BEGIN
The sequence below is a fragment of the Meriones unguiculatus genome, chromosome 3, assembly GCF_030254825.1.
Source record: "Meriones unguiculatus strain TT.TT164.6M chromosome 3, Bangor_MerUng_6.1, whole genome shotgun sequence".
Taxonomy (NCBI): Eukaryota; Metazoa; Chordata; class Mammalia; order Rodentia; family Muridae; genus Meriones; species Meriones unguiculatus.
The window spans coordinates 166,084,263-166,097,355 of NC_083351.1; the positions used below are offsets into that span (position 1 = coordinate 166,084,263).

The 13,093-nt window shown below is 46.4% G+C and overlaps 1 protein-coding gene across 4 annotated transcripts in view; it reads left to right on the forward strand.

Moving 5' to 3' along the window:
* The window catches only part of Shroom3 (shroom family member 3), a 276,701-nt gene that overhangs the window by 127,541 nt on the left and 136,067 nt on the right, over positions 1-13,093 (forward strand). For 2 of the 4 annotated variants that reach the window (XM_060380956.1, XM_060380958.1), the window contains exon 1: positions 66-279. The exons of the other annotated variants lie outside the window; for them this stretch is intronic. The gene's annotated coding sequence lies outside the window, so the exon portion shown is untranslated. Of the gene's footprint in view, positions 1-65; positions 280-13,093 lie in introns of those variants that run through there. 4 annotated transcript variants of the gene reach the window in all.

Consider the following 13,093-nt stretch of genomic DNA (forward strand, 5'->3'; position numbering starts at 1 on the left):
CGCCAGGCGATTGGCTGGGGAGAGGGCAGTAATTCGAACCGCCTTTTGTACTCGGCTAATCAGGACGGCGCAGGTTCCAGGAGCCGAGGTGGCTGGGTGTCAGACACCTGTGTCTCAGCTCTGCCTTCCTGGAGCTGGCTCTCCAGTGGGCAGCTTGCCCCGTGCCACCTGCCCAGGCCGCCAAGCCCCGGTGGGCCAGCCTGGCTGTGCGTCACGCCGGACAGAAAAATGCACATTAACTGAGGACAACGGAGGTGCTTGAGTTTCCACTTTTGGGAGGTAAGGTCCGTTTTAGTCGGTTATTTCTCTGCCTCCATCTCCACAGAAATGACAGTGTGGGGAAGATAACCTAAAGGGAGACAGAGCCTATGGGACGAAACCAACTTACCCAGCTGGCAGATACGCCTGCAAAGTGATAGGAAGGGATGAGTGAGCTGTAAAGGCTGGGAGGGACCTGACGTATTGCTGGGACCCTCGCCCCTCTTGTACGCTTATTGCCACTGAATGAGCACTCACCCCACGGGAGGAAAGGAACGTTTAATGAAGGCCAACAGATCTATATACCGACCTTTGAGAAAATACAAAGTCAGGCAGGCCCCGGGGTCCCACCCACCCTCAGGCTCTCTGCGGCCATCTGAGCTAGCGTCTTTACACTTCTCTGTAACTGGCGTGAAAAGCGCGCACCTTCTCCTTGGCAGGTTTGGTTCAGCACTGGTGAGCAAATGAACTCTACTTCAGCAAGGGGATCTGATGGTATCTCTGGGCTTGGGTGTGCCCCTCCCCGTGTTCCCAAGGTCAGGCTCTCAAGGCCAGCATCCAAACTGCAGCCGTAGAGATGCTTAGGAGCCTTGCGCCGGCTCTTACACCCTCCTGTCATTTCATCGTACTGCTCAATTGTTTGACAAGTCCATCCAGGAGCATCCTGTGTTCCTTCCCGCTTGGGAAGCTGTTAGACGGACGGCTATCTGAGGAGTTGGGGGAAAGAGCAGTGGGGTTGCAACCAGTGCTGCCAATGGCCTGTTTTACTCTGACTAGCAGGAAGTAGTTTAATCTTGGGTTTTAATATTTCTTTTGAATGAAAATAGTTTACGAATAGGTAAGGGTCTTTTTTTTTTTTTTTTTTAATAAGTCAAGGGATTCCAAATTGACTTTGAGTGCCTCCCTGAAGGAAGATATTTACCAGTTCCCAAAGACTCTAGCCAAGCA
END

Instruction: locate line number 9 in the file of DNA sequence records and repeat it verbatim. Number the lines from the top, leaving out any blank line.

CGCCAGGCGATTGGCTGGGGAGAGGGCAGTAATTCGAACCGCCTTTTGTACTCGGCTAATCAGGACGGCGCAGGTTCCAGGAGCCGAGGTGGCTGGGTGTCAGACACCTGTGTCTCAGCTCTGCCTTCCTGGAGCTGGCTCTCCAGTGGGCAGCTTGCCCCGTGCCACCTGCCCAGGCCGCCAAGCCCCGGTGGGCCAGCCTGGCTGTGCGTCACGCCGGACAGAAAAATGCACATTAACTGAGGACAACGGAGGTGCTTGAGTTTCCACTTTTGGGAGGTAAGGTCCGTTTTAGTCGGTTATTTCTCTGCCTCCATCTCCACAGAAATGACAGTGTGGGGAAGATAACCTAAAGGGAGACAGAGCCTATGGGACGAAACCAACTTACCCAGCTGGCAGATACGCCTGCAAAGTGATAGGAAGGGATGAGTGAGCTGTAAAGGCTGGGAGGGACCTGACGTATTGCTGGGACCCTCGCCCCTCTTGTACGCTTATTGCCACTGAATGAGCACTCACCCCACGGGAGGAAAGGAACGTTTAATGAAGGCCAACAGATCTATATACCGACCTTTGAGAAAATACAAAGTCAGGCAGGCCCCGGGGTCCCACCCACCCTCAGGCTCTCTGCGGCCATCTGAGCTAGCGTCTTTACACTTCTCTGTAACTGGCGTGAAAAGCGCGCACCTTCTCCTTGGCAGGTTTGGTTCAGCACTGGTGAGCAAATGAACTCTACTTCAGCAAGGGGATCTGATGGTATCTCTGGGCTTGGGTGTGCCCCTCCCCGTGTTCCCAAGGTCAGGCTCTCAAGGCCAGCATCCAAACTGCAGCCGTAGAGATGCTTAGGAGCCTTGCGCCGGCTCTTACACCCTCCTGTCATTTCATCGTACTGCTCAATTGTTTGACAAGTCCATCCAGGAGCATCCTGTGTTCCTTCCCGCTTGGGAAGCTGTTAGACGGACGGCTATCTGAGGAGTTGGGGGAAAGAGCAGTGGGGTTGCAACCAGTGCTGCCAATGGCCTGTTTTACTCTGACTAGCAGGAAGTAGTTTAATCTTGGGTTTTAATATTTCTTTTGAATGAAAATAGTTTACGAATAGGTAAGGGTCTTTTTTTTTTTTTTTTTTAATAAGTCAAGGGATTCCAAATTGACTTTGAGTGCCTCCCTGAAGGAAGATATTTACCAGTTCCCAAAGACTCTAGCCAAGCA